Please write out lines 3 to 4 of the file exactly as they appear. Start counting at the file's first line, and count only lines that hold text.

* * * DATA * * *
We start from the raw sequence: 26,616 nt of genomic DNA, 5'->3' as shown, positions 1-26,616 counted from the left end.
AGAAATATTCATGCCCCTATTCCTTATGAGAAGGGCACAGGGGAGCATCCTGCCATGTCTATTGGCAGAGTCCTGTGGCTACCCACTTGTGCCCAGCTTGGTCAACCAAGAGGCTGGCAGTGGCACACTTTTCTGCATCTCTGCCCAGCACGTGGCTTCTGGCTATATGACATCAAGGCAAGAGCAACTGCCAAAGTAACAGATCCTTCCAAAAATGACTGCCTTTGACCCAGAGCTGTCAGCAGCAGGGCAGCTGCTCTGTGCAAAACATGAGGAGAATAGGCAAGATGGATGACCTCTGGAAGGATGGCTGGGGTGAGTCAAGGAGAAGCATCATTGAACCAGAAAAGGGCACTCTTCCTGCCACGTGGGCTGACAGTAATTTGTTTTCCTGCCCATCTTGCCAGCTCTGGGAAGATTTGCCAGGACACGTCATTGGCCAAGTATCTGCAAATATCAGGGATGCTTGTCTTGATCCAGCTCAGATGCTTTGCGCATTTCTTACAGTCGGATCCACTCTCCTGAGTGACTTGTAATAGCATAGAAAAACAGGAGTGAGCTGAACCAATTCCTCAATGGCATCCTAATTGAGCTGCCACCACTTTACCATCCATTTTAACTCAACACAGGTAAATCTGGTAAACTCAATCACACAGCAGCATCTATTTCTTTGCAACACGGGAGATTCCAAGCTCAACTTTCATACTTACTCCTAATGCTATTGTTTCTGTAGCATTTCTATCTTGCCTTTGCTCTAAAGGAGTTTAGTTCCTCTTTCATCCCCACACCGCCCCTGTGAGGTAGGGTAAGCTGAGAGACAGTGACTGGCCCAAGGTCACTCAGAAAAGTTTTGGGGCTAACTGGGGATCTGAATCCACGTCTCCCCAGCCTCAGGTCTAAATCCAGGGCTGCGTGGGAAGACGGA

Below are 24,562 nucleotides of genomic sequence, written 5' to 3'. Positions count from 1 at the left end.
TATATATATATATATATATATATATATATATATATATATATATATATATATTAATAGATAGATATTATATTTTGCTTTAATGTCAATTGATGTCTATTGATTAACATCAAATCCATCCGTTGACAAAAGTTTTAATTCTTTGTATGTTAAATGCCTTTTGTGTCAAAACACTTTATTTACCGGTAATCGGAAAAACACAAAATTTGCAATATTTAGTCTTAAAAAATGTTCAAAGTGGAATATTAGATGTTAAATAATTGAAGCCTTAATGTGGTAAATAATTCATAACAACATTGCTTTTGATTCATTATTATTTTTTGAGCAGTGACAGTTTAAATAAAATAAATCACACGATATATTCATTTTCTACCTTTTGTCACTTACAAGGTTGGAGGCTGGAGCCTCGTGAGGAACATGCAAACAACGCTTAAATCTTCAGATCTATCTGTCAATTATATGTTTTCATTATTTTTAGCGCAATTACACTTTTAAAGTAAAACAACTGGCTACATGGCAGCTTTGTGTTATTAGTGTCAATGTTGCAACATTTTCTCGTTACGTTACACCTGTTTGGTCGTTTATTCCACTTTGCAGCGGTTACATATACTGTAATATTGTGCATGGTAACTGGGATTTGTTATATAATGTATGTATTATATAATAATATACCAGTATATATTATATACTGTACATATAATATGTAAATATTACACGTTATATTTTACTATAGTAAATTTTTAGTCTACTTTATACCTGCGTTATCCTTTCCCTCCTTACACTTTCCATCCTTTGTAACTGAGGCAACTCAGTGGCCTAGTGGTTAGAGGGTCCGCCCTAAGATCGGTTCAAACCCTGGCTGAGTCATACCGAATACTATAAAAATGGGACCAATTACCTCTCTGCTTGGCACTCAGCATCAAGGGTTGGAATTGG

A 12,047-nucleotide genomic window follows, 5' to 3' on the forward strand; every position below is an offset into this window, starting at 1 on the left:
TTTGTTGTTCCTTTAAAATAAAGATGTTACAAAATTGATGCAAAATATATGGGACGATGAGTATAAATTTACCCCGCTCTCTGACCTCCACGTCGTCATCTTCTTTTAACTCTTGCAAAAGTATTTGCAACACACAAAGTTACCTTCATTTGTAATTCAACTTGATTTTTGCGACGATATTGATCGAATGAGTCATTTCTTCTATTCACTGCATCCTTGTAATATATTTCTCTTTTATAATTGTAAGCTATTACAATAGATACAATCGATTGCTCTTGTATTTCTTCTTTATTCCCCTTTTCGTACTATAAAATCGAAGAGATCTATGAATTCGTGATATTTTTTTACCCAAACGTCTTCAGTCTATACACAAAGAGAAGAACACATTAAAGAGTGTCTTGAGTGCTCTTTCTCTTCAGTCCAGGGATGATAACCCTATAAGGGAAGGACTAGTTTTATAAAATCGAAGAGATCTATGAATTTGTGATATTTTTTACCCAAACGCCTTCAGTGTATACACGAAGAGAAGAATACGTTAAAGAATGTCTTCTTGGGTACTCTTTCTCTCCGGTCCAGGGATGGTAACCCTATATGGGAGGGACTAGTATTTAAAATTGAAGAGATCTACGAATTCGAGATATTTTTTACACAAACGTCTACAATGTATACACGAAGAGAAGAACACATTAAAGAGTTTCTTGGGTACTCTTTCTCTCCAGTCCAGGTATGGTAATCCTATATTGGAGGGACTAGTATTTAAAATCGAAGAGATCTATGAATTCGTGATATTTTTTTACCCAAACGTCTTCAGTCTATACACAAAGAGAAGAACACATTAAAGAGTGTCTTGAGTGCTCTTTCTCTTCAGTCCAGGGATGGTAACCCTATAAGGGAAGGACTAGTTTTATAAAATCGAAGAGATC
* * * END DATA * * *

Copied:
Below are 24,562 nucleotides of genomic sequence, written 5' to 3'. Positions count from 1 at the left end.
TATATATATATATATATATATATATATATATATATATATATATATATATATTAATAGATAGATATTATATTTTGCTTTAATGTCAATTGATGTCTATTGATTAACATCAAATCCATCCGTTGACAAAAGTTTTAATTCTTTGTATGTTAAATGCCTTTTGTGTCAAAACACTTTATTTACCGGTAATCGGAAAAACACAAAATTTGCAATATTTAGTCTTAAAAAATGTTCAAAGTGGAATATTAGATGTTAAATAATTGAAGCCTTAATGTGGTAAATAATTCATAACAACATTGCTTTTGATTCATTATTATTTTTTGAGCAGTGACAGTTTAAATAAAATAAATCACACGATATATTCATTTTCTACCTTTTGTCACTTACAAGGTTGGAGGCTGGAGCCTCGTGAGGAACATGCAAACAACGCTTAAATCTTCAGATCTATCTGTCAATTATATGTTTTCATTATTTTTAGCGCAATTACACTTTTAAAGTAAAACAACTGGCTACATGGCAGCTTTGTGTTATTAGTGTCAATGTTGCAACATTTTCTCGTTACGTTACACCTGTTTGGTCGTTTATTCCACTTTGCAGCGGTTACATATACTGTAATATTGTGCATGGTAACTGGGATTTGTTATATAATGTATGTATTATATAATAATATACCAGTATATATTATATACTGTACATATAATATGTAAATATTACACGTTATATTTTACTATAGTAAATTTTTAGTCTACTTTATACCTGCGTTATCCTTTCCCTCCTTACACTTTCCATCCTTTGTAACTGAGGCAACTCAGTGGCCTAGTGGTTAGAGGGTCCGCCCTAAGATCGGTTCAAACCCTGGCTGAGTCATACCGAATACTATAAAAATGGGACCAATTACCTCTCTGCTTGGCACTCAGCATCAAGGGTTGGAATTGG